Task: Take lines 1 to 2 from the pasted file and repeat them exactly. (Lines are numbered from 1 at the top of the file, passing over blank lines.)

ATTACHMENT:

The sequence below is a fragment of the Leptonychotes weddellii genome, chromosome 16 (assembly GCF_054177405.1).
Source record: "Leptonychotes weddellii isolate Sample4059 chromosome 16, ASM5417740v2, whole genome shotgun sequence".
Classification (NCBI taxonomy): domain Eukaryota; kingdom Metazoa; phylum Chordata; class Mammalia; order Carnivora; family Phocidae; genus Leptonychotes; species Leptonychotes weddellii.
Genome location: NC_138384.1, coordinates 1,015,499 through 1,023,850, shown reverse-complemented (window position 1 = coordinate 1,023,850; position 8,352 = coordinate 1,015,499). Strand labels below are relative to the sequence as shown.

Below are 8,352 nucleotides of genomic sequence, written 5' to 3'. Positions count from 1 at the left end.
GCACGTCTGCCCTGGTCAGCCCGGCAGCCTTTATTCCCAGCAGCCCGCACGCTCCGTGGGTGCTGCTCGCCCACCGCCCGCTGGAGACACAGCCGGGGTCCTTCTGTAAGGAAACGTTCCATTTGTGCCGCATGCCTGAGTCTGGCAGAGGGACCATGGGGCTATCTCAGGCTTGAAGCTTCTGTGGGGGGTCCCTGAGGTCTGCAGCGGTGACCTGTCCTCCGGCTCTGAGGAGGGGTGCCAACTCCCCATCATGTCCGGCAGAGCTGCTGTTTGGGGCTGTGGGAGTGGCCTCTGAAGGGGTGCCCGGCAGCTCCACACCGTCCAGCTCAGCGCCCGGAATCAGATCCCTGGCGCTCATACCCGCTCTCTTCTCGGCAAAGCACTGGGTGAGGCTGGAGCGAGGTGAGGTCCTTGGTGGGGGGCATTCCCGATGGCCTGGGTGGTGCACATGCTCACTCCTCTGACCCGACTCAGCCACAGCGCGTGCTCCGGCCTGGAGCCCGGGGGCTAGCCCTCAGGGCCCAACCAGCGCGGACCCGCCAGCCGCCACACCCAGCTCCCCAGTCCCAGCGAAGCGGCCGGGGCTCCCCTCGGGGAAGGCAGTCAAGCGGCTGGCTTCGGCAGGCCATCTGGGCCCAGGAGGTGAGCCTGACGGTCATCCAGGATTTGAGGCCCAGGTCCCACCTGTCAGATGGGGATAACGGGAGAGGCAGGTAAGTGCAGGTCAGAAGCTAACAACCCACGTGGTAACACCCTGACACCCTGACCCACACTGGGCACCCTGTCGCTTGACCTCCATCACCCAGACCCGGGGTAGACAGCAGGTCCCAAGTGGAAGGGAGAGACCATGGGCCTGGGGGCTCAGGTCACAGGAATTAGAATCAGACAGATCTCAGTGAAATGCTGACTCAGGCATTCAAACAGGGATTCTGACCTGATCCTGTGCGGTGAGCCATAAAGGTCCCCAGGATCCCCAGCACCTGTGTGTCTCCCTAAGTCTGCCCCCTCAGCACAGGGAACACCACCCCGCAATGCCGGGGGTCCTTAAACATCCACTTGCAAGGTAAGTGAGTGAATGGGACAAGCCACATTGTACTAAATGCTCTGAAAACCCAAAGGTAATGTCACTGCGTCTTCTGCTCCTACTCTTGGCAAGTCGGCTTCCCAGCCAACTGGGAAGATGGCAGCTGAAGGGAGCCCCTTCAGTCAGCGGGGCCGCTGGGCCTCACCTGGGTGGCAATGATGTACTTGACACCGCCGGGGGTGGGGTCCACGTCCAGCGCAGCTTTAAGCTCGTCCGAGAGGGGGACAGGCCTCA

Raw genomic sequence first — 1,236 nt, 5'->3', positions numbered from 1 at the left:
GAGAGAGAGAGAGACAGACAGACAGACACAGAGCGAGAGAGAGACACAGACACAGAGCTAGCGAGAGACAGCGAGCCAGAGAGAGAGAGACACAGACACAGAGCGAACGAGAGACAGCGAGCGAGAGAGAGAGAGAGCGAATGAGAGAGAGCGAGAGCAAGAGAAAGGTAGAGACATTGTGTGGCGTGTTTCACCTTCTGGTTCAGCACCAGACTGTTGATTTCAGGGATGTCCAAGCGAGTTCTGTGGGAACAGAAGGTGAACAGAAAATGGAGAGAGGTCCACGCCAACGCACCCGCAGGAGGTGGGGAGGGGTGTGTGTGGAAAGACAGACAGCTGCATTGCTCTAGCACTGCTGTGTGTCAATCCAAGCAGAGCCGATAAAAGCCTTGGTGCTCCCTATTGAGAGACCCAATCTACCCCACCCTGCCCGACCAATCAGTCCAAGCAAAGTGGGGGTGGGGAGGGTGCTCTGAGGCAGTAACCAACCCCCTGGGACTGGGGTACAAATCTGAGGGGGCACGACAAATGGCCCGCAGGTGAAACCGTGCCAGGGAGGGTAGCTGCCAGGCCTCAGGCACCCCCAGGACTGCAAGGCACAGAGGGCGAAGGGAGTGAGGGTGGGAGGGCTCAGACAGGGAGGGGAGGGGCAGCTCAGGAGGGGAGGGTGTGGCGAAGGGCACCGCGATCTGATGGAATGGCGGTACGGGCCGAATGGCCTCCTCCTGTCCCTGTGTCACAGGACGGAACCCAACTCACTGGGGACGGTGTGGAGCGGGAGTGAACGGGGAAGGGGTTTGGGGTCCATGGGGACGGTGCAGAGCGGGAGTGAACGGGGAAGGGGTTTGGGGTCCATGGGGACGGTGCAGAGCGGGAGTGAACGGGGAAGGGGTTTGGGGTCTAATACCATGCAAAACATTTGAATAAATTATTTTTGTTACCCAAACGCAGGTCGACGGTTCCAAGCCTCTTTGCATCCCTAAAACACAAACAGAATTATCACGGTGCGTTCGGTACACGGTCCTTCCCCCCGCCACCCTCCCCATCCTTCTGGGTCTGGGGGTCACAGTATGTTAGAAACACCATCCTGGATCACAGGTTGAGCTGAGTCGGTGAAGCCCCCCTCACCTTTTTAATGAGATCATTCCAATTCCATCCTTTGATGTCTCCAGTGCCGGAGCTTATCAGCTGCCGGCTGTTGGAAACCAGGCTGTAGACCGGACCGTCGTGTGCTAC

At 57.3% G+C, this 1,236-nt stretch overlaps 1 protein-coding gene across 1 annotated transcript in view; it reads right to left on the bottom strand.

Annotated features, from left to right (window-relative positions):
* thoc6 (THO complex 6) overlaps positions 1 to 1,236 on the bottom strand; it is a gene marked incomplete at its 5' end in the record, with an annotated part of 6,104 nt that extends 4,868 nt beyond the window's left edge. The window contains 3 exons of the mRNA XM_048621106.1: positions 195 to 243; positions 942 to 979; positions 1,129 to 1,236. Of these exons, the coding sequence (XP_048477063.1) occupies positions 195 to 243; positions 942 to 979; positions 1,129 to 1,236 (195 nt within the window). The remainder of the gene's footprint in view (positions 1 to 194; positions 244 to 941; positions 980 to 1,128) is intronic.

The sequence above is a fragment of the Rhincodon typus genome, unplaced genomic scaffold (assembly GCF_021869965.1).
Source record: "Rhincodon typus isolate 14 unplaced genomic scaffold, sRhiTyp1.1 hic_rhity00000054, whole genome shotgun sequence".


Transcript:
The sequence below is a fragment of the Leptonychotes weddellii genome, chromosome 16 (assembly GCF_054177405.1).
Source record: "Leptonychotes weddellii isolate Sample4059 chromosome 16, ASM5417740v2, whole genome shotgun sequence".